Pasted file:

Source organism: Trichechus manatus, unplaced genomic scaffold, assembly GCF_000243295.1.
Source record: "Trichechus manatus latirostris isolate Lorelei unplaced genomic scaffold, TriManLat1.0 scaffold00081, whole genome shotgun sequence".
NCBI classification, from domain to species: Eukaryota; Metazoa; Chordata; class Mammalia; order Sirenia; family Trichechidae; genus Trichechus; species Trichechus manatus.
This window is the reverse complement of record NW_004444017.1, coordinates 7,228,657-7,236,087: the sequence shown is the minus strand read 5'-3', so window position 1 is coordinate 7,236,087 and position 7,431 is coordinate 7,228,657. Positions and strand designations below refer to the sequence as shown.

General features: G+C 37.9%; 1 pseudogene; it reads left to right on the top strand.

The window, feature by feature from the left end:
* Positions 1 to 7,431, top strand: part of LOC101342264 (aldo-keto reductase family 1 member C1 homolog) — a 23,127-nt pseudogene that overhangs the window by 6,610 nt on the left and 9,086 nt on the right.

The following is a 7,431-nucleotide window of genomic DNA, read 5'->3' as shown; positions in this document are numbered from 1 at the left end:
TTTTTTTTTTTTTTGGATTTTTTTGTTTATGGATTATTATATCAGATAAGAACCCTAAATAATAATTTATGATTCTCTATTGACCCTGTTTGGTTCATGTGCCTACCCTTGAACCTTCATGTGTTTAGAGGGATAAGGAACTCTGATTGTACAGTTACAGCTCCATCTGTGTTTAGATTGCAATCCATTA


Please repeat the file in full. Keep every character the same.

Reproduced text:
Source organism: Trichechus manatus, unplaced genomic scaffold, assembly GCF_000243295.1.
Source record: "Trichechus manatus latirostris isolate Lorelei unplaced genomic scaffold, TriManLat1.0 scaffold00081, whole genome shotgun sequence".
NCBI classification, from domain to species: Eukaryota; Metazoa; Chordata; class Mammalia; order Sirenia; family Trichechidae; genus Trichechus; species Trichechus manatus.
This window is the reverse complement of record NW_004444017.1, coordinates 7,228,657-7,236,087: the sequence shown is the minus strand read 5'-3', so window position 1 is coordinate 7,236,087 and position 7,431 is coordinate 7,228,657. Positions and strand designations below refer to the sequence as shown.

General features: G+C 37.9%; 1 pseudogene; it reads left to right on the top strand.

The window, feature by feature from the left end:
* Positions 1 to 7,431, top strand: part of LOC101342264 (aldo-keto reductase family 1 member C1 homolog) — a 23,127-nt pseudogene that overhangs the window by 6,610 nt on the left and 9,086 nt on the right.

The following is a 7,431-nucleotide window of genomic DNA, read 5'->3' as shown; positions in this document are numbered from 1 at the left end:
TTTTTTTTTTTTTTGGATTTTTTTGTTTATGGATTATTATATCAGATAAGAACCCTAAATAATAATTTATGATTCTCTATTGACCCTGTTTGGTTCATGTGCCTACCCTTGAACCTTCATGTGTTTAGAGGGATAAGGAACTCTGATTGTACAGTTACAGCTCCATCTGTGTTTAGATTGCAATCCATTA